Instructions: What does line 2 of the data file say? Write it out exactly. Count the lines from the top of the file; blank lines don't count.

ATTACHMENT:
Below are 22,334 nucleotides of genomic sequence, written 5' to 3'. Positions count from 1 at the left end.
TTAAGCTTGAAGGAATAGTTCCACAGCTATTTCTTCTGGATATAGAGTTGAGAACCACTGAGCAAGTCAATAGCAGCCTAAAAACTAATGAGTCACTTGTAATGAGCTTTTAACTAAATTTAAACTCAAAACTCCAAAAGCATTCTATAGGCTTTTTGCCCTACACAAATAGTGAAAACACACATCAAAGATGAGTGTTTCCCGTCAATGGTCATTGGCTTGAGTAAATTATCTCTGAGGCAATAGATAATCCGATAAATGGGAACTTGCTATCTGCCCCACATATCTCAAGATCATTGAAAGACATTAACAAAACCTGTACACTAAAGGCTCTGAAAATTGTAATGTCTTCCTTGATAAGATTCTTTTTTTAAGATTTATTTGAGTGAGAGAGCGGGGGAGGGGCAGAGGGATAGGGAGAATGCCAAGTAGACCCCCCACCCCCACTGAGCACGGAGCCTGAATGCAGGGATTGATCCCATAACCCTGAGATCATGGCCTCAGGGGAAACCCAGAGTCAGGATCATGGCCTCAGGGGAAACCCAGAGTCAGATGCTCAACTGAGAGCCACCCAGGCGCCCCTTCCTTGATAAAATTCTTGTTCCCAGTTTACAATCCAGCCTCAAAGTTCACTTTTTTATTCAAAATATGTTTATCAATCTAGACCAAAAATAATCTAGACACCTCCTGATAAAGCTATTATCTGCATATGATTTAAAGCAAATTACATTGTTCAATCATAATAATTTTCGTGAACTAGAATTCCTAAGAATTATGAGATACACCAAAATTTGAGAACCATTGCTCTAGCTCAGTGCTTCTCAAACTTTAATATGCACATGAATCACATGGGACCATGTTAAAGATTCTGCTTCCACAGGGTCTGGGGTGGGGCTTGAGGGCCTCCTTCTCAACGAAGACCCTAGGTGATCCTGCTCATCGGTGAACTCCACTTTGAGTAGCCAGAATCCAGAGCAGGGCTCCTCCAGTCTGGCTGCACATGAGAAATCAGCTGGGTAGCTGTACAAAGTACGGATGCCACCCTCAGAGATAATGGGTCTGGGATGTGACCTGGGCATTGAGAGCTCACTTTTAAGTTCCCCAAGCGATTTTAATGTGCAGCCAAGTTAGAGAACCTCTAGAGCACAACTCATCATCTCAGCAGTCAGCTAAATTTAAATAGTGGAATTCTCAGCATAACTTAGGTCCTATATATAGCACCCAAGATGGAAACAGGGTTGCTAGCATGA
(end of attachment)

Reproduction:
TTAAGCTTGAAGGAATAGTTCCACAGCTATTTCTTCTGGATATAGAGTTGAGAACCACTGAGCAAGTCAATAGCAGCCTAAAAACTAATGAGTCACTTGTAATGAGCTTTTAACTAAATTTAAACTCAAAACTCCAAAAGCATTCTATAGGCTTTTTGCCCTACACAAATAGTGAAAACACACATCAAAGATGAGTGTTTCCCGTCAATGGTCATTGGCTTGAGTAAATTATCTCTGAGGCAATAGATAATCCGATAAATGGGAACTTGCTATCTGCCCCACATATCTCAAGATCATTGAAAGACATTAACAAAACCTGTACACTAAAGGCTCTGAAAATTGTAATGTCTTCCTTGATAAGATTCTTTTTTTAAGATTTATTTGAGTGAGAGAGCGGGGGAGGGGCAGAGGGATAGGGAGAATGCCAAGTAGACCCCCCACCCCCACTGAGCACGGAGCCTGAATGCAGGGATTGATCCCATAACCCTGAGATCATGGCCTCAGGGGAAACCCAGAGTCAGGATCATGGCCTCAGGGGAAACCCAGAGTCAGATGCTCAACTGAGAGCCACCCAGGCGCCCCTTCCTTGATAAAATTCTTGTTCCCAGTTTACAATCCAGCCTCAAAGTTCACTTTTTTATTCAAAATATGTTTATCAATCTAGACCAAAAATAATCTAGACACCTCCTGATAAAGCTATTATCTGCATATGATTTAAAGCAAATTACATTGTTCAATCATAATAATTTTCGTGAACTAGAATTCCTAAGAATTATGAGATACACCAAAATTTGAGAACCATTGCTCTAGCTCAGTGCTTCTCAAACTTTAATATGCACATGAATCACATGGGACCATGTTAAAGATTCTGCTTCCACAGGGTCTGGGGTGGGGCTTGAGGGCCTCCTTCTCAACGAAGACCCTAGGTGATCCTGCTCATCGGTGAACTCCACTTTGAGTAGCCAGAATCCAGAGCAGGGCTCCTCCAGTCTGGCTGCACATGAGAAATCAGCTGGGTAGCTGTACAAAGTACGGATGCCACCCTCAGAGATAATGGGTCTGGGATGTGACCTGGGCATTGAGAGCTCACTTTTAAGTTCCCCAAGCGATTTTAATGTGCAGCCAAGTTAGAGAACCTCTAGAGCACAACTCATCATCTCAGCAGTCAGCTAAATTTAAATAGTGGAATTCTCAGCATAACTTAGGTCCTATATATAGCACCCAAGATGGAAACAGGGTTGCTAGCATGA